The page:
However, for the rest of the UK, the tax rate for a refuse collector remains the same at the 20% basic rate. For a more accurate breakdown of how much tax you need to pay weekly, monthly and yearly, you can use an online calculator.
A refuse collector is responsible for collecting rubbish and recycling bins from the public and businesses. This involves using the lorry's lifting mechanism to load rubbish wheelie bins into the vehicle. It also involves lifting and throwing bags and other rubbish into the back of the lorry. A refuse collector may also have to crush or compact waste and sort recycling at the curbside before emptying contents into the lorry.
A refuse collector will also help the driver manoeuvre around streets, directing them when needed. Workers will also have to fill in reports, informing employers of any problems on their route. The amount of waste collected is also monitored and recorded. A refuse collector is also responsible for helping unload the waste at the waste facility.
As touched upon briefly, you do not need any qualifications to become a refuse collector. However, SCQF level 4/5 grades and UK equivalents are valued by employers for this role. A Large Goods Vehicle license is also helpful to have to help you progress in your role to become a refuse collection driver. Furthermore, because of the nature of the work, any qualifications or experience in health and safety, recycling, or fitness are helpful to have.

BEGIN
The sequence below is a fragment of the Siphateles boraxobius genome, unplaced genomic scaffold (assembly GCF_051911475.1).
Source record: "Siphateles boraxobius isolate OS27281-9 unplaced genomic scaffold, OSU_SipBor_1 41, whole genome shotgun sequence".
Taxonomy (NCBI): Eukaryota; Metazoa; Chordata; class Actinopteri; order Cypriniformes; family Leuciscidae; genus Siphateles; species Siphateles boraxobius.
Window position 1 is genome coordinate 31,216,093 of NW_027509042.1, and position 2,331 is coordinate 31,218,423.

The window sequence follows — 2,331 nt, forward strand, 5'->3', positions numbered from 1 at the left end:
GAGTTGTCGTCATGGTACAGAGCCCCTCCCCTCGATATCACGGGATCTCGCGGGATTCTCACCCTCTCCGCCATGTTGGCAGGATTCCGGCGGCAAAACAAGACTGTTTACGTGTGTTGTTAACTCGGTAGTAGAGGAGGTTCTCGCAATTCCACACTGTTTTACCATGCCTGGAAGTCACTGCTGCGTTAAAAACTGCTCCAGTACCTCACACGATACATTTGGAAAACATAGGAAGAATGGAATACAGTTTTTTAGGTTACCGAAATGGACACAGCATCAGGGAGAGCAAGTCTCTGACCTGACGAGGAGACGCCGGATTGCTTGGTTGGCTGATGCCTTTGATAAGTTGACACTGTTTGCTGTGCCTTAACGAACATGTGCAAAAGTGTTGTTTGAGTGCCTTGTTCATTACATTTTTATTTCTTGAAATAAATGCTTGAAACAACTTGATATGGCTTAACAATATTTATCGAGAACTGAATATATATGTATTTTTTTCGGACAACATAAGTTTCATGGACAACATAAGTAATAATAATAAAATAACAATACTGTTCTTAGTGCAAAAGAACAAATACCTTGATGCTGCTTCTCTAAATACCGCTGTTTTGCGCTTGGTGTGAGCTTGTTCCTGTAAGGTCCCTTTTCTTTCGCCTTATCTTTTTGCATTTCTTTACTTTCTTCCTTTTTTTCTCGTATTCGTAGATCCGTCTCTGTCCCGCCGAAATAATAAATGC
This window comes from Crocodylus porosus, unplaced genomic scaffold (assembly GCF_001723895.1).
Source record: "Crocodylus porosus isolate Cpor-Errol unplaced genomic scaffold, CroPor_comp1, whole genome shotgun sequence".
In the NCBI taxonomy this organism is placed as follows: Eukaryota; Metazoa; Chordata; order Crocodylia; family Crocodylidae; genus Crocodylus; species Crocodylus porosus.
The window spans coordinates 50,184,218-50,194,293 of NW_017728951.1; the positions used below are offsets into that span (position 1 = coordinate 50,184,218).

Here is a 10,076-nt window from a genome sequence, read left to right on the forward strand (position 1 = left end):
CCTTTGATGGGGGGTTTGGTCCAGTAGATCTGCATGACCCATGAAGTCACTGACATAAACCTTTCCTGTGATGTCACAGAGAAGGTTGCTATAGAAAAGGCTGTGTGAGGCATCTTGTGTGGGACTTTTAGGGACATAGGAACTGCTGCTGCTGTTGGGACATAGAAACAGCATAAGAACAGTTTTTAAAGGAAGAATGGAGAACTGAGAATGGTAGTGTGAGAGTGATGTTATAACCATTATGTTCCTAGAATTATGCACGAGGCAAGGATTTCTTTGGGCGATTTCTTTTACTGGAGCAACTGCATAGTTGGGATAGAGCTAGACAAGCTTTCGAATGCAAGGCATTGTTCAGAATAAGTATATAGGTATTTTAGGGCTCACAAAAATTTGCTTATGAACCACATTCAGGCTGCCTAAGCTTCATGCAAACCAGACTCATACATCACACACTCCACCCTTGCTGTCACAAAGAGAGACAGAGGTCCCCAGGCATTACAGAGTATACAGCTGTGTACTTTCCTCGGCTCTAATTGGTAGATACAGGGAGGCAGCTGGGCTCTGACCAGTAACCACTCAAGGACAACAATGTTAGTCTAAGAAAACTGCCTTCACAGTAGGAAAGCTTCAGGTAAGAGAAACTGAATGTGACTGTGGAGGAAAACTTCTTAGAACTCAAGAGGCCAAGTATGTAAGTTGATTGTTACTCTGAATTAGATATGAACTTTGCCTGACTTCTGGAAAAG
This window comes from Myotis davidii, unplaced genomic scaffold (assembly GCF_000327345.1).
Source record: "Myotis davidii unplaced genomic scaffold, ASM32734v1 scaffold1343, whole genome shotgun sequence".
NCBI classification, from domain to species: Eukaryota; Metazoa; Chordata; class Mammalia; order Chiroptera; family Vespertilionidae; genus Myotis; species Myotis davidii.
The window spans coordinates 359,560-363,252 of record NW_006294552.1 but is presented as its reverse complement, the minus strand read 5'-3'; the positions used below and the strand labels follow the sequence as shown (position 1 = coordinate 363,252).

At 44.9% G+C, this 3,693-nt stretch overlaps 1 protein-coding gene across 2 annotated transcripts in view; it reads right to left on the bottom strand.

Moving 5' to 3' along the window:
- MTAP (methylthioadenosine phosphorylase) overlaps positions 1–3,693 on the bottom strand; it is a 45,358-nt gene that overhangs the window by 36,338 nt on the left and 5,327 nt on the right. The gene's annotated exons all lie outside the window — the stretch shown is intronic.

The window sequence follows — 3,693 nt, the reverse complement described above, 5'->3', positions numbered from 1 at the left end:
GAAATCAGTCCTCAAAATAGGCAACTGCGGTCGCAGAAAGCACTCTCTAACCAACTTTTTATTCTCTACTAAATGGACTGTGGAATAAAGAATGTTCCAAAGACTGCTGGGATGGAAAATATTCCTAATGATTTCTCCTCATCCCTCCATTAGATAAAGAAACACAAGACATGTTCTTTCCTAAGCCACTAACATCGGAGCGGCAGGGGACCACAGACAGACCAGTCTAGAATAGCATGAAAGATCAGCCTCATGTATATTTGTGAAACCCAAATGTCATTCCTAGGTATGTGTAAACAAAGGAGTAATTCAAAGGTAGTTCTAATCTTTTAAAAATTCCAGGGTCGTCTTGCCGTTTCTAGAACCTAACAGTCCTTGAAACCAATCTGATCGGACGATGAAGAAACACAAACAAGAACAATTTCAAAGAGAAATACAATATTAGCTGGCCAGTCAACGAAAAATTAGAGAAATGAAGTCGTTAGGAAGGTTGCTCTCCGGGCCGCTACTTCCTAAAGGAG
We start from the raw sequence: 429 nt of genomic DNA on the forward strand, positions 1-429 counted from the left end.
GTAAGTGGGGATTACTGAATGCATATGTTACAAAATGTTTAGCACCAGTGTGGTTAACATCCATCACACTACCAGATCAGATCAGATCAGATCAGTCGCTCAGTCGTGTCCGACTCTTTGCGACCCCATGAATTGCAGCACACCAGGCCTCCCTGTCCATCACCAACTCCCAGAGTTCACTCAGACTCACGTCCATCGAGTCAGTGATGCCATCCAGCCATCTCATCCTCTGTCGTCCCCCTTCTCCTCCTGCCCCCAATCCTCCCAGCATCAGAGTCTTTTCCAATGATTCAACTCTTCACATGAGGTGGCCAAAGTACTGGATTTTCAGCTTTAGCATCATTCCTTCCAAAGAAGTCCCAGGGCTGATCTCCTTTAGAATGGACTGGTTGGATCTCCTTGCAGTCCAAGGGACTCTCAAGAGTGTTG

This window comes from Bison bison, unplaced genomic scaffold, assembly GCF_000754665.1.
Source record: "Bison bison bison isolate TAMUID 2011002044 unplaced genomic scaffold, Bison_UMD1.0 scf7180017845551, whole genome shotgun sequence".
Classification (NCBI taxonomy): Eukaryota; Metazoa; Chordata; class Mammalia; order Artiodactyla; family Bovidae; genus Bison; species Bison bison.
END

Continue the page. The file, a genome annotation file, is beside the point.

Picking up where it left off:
In terms of the job itself, a worker will have to have good customer service skills as they will regularly deal with the public. They will need to be able to work independently and as part of a team. They must be physically fit with good coordination and capable of working outside in all weathers. They must be organised and have good attention to detail. Furthermore, they must be able to do basic tasks on a handheld computer.
Unlike some jobs that have no future progression, refuse collector salaries can be built on over time. For example, if they have an LGV license, they may be able to become a refuse driver. The average wage for this role is £27,353, and the salary range is from £20,800 to £37,128.
With further training, you can also progress to be a waste collection team leader or supervisor. A recent job posting by Stirling Council listed the salary as £46,845 - £49,713 a year for this position but required an HNC/HND in a related field.
Also another route is to become a waste management officer or recycling officer. A recycling officer can expect a salary of between £19,000 to £35,00 depending on experience. Waste management officers receive starting salaries of around £22,000 and £25,000. Senior officers with years of experience can earn around £28,000 to £45,000. Operations managers or chartered waste managers can earn even more. They can expect around £45,000 a year or more.
Sometimes, you may be unable to gain a position as a collector immediately. Other times you may get the job it may not be the job for you. So whether you want to gain experience first to later become a refuse collector or switch to a new role, you could look at similar jobs. Luckily there are a number of related jobs to choose from. For example: